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Politics Briefing: Liberals to table two bills before House rises

Good morning,

Tragedy continues to strike in Britain. This time a van was driven into a crowd of worshippers outside a London mosque, killing one person and injuring another 10. The driver of the van has been arrested, but not yet charged or named by police. The latest information we have is here.

This is the daily Politics Briefing newsletter, written by Chris Hannay in Ottawa and Mayaz Alam in Toronto, with James Keller in Vancouver. If you're reading this on the web or someone forwarded this email newsletter to you, you can sign up for Politics Briefing and all Globe newsletters here. Let us know what you think.


The Liberals will table two pieces of long-awaited legislation this week: a bill to revamp Canada's access-to-information laws on Monday, followed by a national-security bill on Tuesday that would undo many changes brought in under the previous Conservative government. Neither bill will get much debate before the House rises for the summer.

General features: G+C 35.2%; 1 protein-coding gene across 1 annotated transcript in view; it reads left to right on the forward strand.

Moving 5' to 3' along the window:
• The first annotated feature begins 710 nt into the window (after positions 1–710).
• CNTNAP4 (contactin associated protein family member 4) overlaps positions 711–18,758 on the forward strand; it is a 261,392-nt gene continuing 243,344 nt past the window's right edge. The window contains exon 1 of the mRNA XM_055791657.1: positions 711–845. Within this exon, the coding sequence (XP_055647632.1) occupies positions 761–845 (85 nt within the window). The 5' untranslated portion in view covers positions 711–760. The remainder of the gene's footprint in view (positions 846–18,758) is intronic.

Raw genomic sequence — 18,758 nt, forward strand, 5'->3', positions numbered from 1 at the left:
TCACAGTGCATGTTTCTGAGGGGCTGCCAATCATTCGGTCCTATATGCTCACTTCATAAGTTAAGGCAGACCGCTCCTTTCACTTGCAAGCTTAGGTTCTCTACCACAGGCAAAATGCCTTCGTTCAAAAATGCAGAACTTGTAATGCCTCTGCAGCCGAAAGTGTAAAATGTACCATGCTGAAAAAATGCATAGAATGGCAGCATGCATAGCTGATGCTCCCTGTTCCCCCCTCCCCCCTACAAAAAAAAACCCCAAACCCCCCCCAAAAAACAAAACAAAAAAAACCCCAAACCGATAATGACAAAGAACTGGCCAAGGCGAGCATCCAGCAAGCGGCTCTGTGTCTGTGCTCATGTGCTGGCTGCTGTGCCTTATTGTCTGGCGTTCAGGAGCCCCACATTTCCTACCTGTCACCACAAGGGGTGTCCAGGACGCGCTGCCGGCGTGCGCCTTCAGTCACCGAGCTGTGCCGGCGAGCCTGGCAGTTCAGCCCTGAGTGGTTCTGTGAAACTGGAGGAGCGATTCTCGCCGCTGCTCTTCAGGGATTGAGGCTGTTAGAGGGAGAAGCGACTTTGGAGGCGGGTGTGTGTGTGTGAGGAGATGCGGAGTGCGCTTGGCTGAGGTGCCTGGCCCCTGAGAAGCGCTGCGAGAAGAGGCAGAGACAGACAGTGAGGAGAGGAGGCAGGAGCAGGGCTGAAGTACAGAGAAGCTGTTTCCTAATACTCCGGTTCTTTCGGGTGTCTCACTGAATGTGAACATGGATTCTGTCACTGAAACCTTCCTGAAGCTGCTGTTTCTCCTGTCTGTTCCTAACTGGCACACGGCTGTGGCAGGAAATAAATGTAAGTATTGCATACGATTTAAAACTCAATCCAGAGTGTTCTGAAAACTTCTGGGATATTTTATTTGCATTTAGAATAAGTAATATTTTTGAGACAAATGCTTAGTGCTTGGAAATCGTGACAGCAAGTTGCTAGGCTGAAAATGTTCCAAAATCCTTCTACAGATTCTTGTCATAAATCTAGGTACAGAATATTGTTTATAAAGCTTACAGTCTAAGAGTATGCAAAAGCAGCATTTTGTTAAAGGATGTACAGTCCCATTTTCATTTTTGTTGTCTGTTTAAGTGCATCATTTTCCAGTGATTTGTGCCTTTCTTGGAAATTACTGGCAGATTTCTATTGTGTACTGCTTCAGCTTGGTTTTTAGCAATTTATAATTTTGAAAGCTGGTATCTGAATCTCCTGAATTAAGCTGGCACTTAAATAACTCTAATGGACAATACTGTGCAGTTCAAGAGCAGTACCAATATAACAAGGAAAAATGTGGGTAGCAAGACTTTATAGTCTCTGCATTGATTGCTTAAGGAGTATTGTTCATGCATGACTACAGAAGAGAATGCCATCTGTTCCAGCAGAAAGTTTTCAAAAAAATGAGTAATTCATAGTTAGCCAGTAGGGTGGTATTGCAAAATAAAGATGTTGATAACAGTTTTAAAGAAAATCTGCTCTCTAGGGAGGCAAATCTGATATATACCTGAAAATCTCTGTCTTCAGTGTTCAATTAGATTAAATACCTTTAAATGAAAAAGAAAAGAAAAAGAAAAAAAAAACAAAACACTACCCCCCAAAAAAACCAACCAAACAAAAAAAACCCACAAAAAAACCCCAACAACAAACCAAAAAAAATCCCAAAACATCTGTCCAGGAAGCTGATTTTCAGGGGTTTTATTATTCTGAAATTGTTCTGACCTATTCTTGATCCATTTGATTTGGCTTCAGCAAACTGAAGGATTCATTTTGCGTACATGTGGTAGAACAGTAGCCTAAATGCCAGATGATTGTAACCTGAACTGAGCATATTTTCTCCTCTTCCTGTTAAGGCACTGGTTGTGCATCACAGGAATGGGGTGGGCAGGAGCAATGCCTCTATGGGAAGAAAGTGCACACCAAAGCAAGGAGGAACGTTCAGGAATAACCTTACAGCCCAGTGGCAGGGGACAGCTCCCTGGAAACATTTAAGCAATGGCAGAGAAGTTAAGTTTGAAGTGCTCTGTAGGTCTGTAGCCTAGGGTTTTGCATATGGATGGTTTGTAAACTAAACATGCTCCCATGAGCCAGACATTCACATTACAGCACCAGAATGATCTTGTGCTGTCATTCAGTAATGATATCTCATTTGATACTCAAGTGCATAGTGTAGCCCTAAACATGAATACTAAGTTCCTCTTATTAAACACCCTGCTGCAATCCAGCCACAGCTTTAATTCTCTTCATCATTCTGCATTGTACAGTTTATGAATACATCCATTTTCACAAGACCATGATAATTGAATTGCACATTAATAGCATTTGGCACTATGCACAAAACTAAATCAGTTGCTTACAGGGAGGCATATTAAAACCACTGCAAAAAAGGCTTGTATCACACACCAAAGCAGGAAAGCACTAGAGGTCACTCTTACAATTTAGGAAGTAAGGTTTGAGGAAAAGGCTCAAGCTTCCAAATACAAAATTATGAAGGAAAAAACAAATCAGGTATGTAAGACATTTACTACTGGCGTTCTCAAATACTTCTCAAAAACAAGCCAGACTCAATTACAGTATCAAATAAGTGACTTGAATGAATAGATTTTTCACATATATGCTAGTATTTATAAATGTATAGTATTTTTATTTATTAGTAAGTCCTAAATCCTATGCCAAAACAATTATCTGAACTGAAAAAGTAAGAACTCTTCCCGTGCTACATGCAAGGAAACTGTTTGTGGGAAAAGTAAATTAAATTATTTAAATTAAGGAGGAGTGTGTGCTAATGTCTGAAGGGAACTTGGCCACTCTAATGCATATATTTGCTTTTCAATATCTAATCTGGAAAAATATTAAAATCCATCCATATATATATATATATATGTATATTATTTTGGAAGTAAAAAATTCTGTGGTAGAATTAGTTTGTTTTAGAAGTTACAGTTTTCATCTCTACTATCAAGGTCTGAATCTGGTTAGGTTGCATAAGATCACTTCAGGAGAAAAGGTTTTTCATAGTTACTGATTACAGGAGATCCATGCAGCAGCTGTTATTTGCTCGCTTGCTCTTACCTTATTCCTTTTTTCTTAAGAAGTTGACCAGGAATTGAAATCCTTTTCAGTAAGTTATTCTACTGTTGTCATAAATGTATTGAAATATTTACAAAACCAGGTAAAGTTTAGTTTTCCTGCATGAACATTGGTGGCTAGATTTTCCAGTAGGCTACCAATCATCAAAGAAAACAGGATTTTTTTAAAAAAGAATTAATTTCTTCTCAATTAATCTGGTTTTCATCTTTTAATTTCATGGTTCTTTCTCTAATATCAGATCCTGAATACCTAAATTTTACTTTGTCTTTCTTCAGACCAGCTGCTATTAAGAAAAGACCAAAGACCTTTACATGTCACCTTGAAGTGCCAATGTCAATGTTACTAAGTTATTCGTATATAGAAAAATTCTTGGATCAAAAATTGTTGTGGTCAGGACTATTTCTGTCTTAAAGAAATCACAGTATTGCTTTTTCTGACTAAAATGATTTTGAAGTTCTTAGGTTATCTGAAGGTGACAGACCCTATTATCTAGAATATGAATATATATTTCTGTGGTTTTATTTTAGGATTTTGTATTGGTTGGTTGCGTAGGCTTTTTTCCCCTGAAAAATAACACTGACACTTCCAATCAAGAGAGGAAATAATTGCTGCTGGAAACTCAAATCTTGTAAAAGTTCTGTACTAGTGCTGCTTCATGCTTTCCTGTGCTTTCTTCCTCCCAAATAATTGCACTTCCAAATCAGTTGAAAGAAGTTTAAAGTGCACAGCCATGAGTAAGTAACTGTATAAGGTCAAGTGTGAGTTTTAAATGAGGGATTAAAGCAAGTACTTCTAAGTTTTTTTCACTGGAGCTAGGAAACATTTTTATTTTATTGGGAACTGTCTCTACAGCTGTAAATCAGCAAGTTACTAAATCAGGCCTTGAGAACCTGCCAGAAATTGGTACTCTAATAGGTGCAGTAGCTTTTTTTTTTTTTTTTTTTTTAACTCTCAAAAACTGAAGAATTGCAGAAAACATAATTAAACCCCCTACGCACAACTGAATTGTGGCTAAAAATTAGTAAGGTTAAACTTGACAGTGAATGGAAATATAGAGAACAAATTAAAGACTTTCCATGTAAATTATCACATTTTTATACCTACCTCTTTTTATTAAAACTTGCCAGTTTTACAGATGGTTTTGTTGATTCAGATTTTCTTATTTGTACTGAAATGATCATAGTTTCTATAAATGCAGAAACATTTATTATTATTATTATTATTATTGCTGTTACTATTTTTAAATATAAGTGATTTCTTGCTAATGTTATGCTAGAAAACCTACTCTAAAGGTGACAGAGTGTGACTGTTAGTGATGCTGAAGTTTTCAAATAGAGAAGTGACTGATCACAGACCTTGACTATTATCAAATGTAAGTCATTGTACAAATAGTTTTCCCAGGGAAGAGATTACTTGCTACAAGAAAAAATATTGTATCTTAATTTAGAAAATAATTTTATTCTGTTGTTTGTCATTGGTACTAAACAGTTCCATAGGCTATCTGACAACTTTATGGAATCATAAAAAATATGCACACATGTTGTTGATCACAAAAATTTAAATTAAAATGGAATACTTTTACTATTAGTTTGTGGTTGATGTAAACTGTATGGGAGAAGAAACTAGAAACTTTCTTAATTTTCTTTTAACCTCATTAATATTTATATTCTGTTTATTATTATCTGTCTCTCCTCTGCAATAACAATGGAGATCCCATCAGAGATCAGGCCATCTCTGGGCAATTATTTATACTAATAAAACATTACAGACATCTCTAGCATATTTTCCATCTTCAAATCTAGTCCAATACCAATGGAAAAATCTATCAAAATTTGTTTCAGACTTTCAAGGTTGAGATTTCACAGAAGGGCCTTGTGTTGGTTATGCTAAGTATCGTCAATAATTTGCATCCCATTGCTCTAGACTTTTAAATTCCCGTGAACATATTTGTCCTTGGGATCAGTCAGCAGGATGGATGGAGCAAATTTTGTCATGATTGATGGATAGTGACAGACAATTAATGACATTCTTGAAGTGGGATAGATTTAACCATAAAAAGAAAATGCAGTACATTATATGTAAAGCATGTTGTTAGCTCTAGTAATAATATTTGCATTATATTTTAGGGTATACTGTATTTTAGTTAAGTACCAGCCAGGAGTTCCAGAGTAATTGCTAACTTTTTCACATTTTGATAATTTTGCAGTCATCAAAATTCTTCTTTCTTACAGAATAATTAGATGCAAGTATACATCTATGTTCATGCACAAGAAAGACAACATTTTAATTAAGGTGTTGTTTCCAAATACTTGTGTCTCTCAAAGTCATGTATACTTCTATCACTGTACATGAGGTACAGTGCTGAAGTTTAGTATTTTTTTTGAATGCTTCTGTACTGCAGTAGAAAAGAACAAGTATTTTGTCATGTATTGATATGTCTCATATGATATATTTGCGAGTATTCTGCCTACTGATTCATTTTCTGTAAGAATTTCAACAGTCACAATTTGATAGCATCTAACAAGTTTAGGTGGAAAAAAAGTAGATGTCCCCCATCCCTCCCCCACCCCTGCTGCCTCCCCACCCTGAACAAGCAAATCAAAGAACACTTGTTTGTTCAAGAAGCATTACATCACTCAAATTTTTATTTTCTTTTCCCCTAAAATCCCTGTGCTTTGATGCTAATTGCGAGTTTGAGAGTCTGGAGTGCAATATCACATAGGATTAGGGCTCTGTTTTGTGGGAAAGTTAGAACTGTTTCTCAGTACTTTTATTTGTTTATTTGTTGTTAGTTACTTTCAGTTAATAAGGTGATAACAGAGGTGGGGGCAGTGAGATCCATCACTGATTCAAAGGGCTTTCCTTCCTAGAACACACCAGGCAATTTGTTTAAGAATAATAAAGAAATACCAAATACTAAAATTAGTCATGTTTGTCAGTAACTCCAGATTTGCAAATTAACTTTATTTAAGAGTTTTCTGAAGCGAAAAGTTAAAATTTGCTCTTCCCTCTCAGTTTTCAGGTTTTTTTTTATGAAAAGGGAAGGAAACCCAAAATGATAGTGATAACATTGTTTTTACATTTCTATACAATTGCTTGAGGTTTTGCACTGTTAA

Finance Minister Bill Morneau says he doesn't want legalized marijuana to be so expensive that the black market continues to flourish.

The RCMP and Chinese authorities say their drive to crack down on opioid smuggling has been made difficult because of the darkest corners of the Internet. "We can find recipients who are receiving packages from the Dark Web … but the reality is that the people buying it, unless they have an intimate relationship with the seller, they don't know who the seller is either," an RCMP investigator told The Globe.

Diplomats behaving badly: the CBC has obtained a list of some of the things that foreign dignitaries have gotten up to in Canada, including unpaid taxes, stunt driving and alleged child abuse. Diplomats have immunity from prosecution while in foreign countries, but can face legal repercussions for their actions back home.